Agreement with the Yankton Sioux, 1892

Agreement with the Yankton Sioux, 1892

The following agreement, made by J. C. Adams and John J. Cole, commissioners on the part of the United States, with the chiefs, headmen, and other male adults of the Yankton tribe of Sioux or Dakota Indians upon the Yankton Reservation, in the State of South Dakota, on the thirty-first day of December, eighteen hundred and ninety-two, and now on file in the Department of the Interior, and signed by said commissioners on behalf of the United States, and by Charles Martin, Edgar Lee, Charles Jones, Isaac Hepikigan, Stephen Cloud Elk, Edward Yellow Bird, Iron Lingthing, Eli Brockway, Alex Brunot Francis Willard, Louis Shunk, Joseph Caje, Albion Hitika, John Selwyn, Charles Ree, Joseph Cook, Brigham Young, William Highrock, Frank Felix, and Philip Ree, on behalf of the said Yankton tribe of Sioux Indians, is hereby accepted, ratified, and confirmed.

ARTICLES OF AGREEMENT.

Whereas J. C. Adams and John J. Cole, duly appointed commissioners on the part of the United States, did, on the thirty-first day of December, eighteen hundred and ninety-two, conclude an agreement with the chiefs, headmen, and other male adults of the Yankton tribe of Sioux or Dakotah Indians upon the Yankton Reservation, in the State of South Dakota, which said agreement is as follows:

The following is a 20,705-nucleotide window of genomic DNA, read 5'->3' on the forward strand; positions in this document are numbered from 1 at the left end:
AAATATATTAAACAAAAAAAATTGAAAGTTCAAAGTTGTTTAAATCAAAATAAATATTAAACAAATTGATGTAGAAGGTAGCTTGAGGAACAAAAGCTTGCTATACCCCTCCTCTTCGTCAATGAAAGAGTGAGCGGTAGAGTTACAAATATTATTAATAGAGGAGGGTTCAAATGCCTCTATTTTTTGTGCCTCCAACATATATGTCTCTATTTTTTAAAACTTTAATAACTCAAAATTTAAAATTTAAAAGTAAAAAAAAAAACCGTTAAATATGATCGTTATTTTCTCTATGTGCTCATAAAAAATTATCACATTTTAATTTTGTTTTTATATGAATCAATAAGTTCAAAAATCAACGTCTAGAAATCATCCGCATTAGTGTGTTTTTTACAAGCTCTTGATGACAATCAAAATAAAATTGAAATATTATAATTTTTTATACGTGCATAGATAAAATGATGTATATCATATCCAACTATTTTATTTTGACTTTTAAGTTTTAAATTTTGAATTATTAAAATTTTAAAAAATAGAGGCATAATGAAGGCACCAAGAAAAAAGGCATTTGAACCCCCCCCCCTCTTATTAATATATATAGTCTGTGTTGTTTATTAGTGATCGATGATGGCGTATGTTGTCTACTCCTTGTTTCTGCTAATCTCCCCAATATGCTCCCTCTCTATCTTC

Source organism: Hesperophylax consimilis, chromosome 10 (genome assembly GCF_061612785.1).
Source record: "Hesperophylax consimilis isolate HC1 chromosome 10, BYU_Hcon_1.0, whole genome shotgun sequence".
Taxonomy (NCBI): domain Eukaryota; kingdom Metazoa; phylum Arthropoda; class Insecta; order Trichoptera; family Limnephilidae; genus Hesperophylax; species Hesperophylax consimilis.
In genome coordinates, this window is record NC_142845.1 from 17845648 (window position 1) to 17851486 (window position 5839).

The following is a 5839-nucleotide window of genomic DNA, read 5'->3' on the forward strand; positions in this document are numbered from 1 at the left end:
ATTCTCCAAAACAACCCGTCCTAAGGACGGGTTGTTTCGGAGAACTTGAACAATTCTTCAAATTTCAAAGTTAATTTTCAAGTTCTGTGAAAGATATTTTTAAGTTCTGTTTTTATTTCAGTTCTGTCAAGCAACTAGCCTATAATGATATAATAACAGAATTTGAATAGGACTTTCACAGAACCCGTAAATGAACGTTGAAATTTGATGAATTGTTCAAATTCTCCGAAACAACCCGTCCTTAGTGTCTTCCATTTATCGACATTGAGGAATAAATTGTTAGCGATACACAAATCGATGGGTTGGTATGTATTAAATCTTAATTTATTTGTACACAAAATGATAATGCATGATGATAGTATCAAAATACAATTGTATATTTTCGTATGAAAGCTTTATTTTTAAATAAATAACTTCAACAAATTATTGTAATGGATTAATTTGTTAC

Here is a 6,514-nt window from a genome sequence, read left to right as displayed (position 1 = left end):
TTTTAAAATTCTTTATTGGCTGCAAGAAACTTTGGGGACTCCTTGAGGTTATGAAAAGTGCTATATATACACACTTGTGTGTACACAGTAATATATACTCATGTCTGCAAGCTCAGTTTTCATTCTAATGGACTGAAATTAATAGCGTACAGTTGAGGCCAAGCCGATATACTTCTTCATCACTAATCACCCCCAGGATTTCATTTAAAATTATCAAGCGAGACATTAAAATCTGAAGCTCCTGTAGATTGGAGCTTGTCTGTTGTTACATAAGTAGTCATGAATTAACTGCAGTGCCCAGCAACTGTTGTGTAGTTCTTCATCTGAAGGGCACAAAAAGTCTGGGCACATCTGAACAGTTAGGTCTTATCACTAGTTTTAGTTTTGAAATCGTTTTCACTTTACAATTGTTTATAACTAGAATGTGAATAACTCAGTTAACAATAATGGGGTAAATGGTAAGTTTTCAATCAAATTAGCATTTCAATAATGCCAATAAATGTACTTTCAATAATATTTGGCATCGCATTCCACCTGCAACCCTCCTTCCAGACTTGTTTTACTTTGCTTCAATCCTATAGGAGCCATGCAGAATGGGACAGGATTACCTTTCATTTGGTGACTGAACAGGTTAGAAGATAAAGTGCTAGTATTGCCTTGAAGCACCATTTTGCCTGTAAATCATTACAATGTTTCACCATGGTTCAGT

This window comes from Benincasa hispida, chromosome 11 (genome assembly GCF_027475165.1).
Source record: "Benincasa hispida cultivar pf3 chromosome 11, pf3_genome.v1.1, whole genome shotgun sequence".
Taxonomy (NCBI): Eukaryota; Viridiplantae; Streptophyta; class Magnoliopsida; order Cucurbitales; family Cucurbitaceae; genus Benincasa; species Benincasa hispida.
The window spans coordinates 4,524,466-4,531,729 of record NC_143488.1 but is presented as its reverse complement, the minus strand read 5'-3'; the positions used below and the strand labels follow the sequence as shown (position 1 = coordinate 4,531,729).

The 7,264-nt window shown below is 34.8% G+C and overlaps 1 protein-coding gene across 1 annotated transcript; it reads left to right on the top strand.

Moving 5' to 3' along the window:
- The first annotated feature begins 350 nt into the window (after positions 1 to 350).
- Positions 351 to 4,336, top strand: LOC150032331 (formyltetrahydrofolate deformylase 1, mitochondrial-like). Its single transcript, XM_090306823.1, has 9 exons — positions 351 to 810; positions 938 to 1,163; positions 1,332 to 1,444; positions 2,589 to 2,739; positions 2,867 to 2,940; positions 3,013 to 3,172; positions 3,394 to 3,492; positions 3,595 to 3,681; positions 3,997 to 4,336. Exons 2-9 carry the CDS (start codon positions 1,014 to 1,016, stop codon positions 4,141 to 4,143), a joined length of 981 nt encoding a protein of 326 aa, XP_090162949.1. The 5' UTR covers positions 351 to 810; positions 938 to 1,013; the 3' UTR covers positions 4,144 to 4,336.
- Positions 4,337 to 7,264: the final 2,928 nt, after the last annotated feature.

Whereas a clause in the act making appropriations for the current and contingent expenses of the Indian Department, and for fulfilling treaty stipulations with various Indian tribes, for the fiscal year ending June thirtieth (30th), eighteen hundred and ninety-three (1893), and for other purposes, approved July 13th, 1892, authorizes the "Secretary of the Interior to negotiate with any Indians for the surrender of portions of their respective reservations, any agreement thus negotiated being subject to subsequent ratification by Congress;" and

Whereas the Yankton tribe of Dacotah-now spelled Dakota and so spelled in this agreement-or Sioux Indians is willing to dispose of a portion of the land set apart and reserved to said tribe, by the first article of the treaty of April (19th) nineteenth, eighteen hundred and fifty-eight (1858), between said tribe and the United States, and situated in the State of South Dakota:

Now, therefore, this agreement made and entered into in pursuance of the provisions of the act of Congress approved July thirteenth (13th), eighteen hundred and ninety-two (1892), at the Yankton Indian Agency, South Dakota, by J. C. Adams of Webster, S. D., John J. Cole of St. Louis, Mo., and I. W. French of the State of Neb., on the part of the United States, duly authorized and empowered thereto, and the chiefs, headmen, and other male adult members of said Yankton tribe of Indians, witnesseth:

ARTICLE I.

The Yankton tribe of Dakota or Sioux Indians hereby cede, sell, relinquish, and convey to the United States all their claim, right, title, and interest in and to all the unallotted lands within the limits of the reservation set apart to said Indians as aforesaid.

ARTICLE II.

In consideration for the lands ceded, sold, relinquished, and conveyed to the United States as aforesaid, the United States stipulates and agrees to pay to the said Yankton tribe of Sioux Indians the sum of six hundred thousand dollars ($600,000), as hereinbefore provided for.